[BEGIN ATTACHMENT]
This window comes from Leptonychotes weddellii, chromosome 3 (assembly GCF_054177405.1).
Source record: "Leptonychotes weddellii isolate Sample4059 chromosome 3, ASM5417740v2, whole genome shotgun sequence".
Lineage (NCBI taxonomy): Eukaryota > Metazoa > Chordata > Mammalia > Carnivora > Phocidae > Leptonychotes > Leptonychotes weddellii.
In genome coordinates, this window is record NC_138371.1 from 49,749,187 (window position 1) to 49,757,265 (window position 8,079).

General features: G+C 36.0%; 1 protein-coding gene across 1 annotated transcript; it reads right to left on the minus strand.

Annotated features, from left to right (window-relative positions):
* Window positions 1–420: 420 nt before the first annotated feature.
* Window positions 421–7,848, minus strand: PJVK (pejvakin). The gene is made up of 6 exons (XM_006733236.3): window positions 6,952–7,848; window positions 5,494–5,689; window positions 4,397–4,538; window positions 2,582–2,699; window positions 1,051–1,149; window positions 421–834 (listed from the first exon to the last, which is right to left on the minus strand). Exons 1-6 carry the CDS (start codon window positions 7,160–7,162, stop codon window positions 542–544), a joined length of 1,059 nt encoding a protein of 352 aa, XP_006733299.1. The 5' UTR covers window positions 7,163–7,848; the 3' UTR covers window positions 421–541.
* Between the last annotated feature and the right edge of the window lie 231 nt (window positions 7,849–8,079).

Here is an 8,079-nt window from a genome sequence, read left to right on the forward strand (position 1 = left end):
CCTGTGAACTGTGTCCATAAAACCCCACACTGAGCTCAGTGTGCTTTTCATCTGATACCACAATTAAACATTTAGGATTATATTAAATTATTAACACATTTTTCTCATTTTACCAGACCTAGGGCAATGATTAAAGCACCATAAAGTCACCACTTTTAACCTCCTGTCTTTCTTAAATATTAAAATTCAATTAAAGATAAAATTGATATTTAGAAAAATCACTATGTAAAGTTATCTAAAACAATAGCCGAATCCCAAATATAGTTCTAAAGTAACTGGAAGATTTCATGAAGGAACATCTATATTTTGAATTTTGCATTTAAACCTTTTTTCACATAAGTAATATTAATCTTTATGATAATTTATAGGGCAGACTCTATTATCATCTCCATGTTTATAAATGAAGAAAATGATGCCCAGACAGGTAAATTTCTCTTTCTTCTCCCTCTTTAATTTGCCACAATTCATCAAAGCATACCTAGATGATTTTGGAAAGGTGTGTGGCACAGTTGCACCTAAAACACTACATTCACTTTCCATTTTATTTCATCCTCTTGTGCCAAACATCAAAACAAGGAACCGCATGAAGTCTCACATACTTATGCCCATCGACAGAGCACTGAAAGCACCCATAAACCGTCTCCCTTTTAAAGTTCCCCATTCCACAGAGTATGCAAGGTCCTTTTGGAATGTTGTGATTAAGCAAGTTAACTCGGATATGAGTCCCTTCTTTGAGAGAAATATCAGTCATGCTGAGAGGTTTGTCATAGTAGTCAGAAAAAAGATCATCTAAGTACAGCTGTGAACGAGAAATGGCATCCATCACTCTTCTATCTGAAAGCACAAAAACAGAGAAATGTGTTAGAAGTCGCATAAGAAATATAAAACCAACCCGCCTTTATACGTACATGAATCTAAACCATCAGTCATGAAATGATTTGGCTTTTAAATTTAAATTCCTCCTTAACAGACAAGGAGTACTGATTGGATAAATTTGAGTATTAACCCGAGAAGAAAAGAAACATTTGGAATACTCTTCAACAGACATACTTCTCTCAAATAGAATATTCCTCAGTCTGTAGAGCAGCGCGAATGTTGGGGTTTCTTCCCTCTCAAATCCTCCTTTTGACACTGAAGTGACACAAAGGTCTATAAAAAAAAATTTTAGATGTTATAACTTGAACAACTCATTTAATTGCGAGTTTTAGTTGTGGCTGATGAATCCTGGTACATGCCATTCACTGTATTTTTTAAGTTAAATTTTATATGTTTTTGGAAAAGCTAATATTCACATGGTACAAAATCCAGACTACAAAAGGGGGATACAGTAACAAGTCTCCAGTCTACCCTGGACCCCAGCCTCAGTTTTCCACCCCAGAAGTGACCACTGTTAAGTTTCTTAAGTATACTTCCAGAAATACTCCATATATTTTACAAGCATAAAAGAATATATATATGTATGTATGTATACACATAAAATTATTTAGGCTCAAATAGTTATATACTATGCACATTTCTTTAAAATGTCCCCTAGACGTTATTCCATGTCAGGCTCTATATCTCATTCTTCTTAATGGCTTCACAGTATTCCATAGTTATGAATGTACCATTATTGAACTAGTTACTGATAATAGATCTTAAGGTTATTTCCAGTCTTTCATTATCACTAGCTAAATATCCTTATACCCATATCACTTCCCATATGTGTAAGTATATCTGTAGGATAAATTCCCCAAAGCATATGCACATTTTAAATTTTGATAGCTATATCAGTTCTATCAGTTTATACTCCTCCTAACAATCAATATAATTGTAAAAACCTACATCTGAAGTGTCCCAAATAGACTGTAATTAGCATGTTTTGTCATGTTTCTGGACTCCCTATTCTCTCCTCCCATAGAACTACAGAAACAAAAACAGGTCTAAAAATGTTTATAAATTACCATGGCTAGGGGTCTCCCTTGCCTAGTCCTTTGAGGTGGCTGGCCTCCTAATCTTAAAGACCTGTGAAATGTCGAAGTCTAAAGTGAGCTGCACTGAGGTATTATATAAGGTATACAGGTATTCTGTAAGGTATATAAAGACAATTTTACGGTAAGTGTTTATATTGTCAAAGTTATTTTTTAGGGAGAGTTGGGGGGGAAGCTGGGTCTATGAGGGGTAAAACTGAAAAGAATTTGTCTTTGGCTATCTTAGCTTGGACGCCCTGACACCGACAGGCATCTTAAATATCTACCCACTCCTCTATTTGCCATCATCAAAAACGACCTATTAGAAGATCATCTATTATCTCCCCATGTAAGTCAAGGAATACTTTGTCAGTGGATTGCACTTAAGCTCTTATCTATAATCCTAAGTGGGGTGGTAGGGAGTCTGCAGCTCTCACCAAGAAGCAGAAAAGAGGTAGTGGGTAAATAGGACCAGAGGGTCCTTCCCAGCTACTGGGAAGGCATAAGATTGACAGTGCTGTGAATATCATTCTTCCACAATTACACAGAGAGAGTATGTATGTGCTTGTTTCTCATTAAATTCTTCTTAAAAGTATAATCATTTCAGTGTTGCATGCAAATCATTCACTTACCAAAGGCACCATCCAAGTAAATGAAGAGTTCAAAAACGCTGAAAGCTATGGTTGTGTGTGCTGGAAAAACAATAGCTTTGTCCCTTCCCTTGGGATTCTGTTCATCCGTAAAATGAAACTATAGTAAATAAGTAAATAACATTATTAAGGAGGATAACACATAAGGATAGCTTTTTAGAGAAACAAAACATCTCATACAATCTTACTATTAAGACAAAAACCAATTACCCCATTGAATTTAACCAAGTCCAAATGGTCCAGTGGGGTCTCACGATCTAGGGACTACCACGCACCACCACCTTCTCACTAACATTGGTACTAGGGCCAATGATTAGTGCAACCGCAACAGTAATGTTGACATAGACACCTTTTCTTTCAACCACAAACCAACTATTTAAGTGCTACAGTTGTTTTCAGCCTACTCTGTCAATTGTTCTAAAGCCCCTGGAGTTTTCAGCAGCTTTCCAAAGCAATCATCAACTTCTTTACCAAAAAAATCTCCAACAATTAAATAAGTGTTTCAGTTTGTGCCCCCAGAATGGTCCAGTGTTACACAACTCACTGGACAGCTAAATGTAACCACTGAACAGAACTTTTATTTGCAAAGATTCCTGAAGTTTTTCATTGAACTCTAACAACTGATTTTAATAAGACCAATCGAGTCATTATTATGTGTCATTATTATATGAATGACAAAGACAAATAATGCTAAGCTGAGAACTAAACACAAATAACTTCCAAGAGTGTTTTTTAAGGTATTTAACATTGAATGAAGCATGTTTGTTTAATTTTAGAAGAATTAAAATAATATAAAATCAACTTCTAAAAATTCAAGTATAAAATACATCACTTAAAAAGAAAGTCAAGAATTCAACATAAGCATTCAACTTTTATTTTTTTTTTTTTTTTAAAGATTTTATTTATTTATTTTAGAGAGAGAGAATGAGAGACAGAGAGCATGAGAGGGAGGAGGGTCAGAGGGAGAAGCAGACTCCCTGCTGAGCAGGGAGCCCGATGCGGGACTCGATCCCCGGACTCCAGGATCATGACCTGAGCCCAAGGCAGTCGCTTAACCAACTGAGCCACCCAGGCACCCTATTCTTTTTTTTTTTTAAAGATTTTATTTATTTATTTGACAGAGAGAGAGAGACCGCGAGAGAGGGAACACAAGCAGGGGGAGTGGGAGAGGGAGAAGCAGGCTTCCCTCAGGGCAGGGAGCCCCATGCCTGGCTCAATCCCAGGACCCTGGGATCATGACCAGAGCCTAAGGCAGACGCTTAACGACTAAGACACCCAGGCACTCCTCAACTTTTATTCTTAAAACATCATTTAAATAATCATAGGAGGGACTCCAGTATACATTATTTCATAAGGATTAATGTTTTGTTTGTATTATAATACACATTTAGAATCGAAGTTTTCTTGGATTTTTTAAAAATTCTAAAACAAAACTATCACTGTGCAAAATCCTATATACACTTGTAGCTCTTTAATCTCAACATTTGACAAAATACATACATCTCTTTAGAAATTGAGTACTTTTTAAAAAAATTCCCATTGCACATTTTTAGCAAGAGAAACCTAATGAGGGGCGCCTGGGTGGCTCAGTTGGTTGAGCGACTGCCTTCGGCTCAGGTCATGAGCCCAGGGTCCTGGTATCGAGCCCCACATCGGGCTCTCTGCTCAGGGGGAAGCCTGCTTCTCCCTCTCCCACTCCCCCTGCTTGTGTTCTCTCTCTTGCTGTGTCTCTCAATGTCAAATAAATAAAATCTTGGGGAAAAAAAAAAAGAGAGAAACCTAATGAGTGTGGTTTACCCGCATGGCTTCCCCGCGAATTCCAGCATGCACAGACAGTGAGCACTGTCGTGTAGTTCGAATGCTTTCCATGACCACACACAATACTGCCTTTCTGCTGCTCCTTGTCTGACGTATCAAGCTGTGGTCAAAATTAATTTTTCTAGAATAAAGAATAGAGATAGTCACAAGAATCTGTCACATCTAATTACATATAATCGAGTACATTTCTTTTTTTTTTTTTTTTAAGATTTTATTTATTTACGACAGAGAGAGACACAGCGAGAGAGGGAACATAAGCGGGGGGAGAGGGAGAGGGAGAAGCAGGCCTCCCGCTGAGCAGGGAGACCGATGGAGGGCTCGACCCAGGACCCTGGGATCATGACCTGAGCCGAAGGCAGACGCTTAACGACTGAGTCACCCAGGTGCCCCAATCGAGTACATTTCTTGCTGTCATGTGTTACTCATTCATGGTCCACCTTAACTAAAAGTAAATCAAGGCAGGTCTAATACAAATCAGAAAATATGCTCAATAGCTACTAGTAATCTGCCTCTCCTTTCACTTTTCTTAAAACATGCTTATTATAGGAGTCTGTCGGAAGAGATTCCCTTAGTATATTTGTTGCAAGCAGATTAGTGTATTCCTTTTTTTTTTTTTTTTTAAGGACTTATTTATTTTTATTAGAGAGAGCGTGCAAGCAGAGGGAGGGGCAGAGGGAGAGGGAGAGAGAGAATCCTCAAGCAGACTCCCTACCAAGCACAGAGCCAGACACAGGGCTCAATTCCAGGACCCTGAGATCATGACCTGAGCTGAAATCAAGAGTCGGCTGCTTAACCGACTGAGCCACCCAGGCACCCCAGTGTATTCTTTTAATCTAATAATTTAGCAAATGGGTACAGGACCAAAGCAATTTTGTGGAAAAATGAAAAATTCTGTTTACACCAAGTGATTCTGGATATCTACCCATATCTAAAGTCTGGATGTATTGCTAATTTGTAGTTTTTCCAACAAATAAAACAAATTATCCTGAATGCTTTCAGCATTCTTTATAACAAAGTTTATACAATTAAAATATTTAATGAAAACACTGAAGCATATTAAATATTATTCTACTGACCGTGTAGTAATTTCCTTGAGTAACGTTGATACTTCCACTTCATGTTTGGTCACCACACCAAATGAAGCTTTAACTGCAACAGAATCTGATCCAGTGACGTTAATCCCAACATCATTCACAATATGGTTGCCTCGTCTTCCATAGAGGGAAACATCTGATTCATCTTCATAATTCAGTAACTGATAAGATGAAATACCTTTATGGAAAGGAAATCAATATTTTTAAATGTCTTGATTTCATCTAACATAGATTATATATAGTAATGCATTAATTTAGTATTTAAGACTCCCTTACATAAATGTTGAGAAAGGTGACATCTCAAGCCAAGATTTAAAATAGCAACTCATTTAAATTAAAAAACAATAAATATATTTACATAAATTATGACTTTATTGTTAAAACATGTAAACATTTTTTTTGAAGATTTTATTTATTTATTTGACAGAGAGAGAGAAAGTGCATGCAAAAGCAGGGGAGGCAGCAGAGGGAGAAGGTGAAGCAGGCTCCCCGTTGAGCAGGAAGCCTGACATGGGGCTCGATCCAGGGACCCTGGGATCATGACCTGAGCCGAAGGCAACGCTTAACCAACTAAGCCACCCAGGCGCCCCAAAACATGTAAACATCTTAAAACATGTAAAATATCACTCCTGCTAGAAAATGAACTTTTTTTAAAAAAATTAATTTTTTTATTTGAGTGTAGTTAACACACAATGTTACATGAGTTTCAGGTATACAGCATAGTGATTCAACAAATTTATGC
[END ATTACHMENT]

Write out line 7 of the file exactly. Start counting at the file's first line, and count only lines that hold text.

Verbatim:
* Window positions 1–420: 420 nt before the first annotated feature.